Heavy rainfall beginning on December 20, 2011, resulted in floods in Dar es Salaam, Tanzania’s largest city, particularly affecting the city’s lowland areas of Kigogo, Tabata, Jangwani, Ubungo, Kawe, Mwananyamala, Tandale, and Kinondoni. The Tanzania Meteorological Agency reported that the rainfall was the heaviest since 1961. The Tanzania Red Cross Society (TRCS) estimated that flooding had displaced approximately 10,000 people, injured more than 200 people, and killed at least 12 others in Dar es Salaam as of December 23. Flooding also damaged bridges and roads and destroyed houses in low-lying areas. In response, the Government of Tanzania coordinated urban search-and-rescue efforts and organized the relocation of flood-affected individuals. TRCS deployed volunteers to distribute emergency relief items—such as mosquito nets, blankets, soap, and first aid kits—to flood-affected individuals.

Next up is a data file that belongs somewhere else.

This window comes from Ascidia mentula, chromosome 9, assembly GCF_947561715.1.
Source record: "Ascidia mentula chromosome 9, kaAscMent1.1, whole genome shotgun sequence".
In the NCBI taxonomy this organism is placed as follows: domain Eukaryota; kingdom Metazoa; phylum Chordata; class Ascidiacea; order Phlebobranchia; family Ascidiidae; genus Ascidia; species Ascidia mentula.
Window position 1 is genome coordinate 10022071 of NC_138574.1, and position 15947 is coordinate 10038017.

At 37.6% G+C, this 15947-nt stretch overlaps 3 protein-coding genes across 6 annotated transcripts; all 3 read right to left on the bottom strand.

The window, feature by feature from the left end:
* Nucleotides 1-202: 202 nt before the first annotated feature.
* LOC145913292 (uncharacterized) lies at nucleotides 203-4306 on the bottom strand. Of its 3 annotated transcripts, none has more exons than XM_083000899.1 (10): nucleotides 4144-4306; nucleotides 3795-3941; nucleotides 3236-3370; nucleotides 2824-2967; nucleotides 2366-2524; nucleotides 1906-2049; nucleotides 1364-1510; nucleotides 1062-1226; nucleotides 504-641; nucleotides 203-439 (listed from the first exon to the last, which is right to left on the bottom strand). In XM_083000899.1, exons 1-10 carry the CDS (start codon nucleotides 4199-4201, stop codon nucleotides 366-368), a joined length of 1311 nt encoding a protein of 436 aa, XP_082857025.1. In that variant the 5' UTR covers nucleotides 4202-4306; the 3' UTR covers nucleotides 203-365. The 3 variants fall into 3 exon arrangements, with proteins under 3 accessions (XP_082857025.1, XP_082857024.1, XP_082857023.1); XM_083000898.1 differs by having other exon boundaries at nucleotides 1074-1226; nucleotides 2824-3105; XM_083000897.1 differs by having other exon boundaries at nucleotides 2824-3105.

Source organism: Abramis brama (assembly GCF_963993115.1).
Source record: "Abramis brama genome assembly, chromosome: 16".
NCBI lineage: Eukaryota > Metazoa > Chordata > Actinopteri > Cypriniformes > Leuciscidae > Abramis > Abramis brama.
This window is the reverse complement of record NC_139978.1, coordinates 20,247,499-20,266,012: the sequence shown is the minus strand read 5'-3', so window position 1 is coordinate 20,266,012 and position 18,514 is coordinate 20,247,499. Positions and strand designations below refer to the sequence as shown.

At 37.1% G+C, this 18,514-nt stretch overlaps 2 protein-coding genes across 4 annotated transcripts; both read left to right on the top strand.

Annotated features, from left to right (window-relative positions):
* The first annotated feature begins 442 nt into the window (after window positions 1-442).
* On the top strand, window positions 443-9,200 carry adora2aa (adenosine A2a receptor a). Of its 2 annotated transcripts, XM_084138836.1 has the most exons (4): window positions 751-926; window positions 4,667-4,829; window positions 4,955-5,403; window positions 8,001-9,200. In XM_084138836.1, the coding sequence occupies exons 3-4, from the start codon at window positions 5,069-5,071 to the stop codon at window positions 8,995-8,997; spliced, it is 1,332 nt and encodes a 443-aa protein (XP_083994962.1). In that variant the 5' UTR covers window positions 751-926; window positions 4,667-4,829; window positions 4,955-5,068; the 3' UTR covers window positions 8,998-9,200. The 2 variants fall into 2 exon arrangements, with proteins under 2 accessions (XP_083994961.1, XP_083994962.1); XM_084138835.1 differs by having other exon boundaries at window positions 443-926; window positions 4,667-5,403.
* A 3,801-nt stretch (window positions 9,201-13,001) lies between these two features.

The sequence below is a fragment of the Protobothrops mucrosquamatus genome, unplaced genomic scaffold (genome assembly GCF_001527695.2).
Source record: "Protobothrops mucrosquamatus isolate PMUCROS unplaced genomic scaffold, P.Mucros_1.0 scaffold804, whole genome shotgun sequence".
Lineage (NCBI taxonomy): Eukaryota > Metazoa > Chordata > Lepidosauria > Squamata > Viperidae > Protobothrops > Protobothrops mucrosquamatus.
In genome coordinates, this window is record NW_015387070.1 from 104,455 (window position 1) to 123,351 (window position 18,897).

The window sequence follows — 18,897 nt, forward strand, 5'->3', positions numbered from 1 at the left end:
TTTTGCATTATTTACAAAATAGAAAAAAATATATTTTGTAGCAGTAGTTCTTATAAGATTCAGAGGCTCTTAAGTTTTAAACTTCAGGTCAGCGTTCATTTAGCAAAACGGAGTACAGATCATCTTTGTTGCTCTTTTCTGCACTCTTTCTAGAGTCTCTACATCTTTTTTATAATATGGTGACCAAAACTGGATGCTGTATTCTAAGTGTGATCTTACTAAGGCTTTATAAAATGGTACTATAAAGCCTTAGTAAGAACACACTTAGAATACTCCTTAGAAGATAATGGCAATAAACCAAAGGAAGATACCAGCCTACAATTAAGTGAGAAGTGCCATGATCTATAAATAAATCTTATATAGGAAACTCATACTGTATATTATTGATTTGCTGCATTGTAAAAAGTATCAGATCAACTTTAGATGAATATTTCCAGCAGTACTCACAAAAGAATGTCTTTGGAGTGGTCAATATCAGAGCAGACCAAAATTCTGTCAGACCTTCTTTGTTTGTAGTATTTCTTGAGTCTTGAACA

On December 23, 2011, U.S. Ambassador Alfonso E. Lenhardt declared a disaster due to the effects of the flooding. In response, USAID’s Office of U.S. Foreign Disaster Assistance (USAID/OFDA) provided $50,000 through USAID/Tanzania to TRCS to distribute emergency relief items—including plastic sheeting, water purification tablets, soap, water containers, and blankets—to flood-affected households.
Tanzania, like other countries in the East and Central Africa region, faces a range of hazards, including drought, floods, and seismic events. Additional factors such as climate variability, rapid population growth, slow economic development, and political instability compound risks to populations by increasing their vulnerability to disasters.
Last updated: April 06, 2016
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